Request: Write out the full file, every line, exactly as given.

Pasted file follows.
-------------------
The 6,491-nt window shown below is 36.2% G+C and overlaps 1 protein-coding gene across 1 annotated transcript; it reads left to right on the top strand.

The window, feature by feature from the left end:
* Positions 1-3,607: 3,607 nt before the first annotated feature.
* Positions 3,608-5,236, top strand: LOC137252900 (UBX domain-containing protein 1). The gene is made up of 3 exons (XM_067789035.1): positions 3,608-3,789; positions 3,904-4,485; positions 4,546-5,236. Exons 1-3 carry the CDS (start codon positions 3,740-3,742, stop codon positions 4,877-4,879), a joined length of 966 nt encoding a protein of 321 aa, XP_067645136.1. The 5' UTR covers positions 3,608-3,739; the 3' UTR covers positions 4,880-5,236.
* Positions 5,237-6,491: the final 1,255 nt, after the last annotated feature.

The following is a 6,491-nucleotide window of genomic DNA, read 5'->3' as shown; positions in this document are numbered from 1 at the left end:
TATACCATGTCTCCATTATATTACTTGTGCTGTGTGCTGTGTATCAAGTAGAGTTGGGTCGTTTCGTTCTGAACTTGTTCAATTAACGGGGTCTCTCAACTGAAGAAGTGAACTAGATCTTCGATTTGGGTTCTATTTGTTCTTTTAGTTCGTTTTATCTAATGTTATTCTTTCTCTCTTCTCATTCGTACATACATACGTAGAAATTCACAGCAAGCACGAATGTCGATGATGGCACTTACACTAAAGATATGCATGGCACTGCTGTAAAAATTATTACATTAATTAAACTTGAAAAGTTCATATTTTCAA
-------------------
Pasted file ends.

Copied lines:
The 6,491-nt window shown below is 36.2% G+C and overlaps 1 protein-coding gene across 1 annotated transcript; it reads left to right on the top strand.

The window, feature by feature from the left end:
* Positions 1-3,607: 3,607 nt before the first annotated feature.
* Positions 3,608-5,236, top strand: LOC137252900 (UBX domain-containing protein 1). The gene is made up of 3 exons (XM_067789035.1): positions 3,608-3,789; positions 3,904-4,485; positions 4,546-5,236. Exons 1-3 carry the CDS (start codon positions 3,740-3,742, stop codon positions 4,877-4,879), a joined length of 966 nt encoding a protein of 321 aa, XP_067645136.1. The 5' UTR covers positions 3,608-3,739; the 3' UTR covers positions 4,880-5,236.
* Positions 5,237-6,491: the final 1,255 nt, after the last annotated feature.

The following is a 6,491-nucleotide window of genomic DNA, read 5'->3' as shown; positions in this document are numbered from 1 at the left end:
TATACCATGTCTCCATTATATTACTTGTGCTGTGTGCTGTGTATCAAGTAGAGTTGGGTCGTTTCGTTCTGAACTTGTTCAATTAACGGGGTCTCTCAACTGAAGAAGTGAACTAGATCTTCGATTTGGGTTCTATTTGTTCTTTTAGTTCGTTTTATCTAATGTTATTCTTTCTCTCTTCTCATTCGTACATACATACGTAGAAATTCACAGCAAGCACGAATGTCGATGATGGCACTTACACTAAAGATATGCATGGCACTGCTGTAAAAATTATTACATTAATTAAACTTGAAAAGTTCATATTTTCAA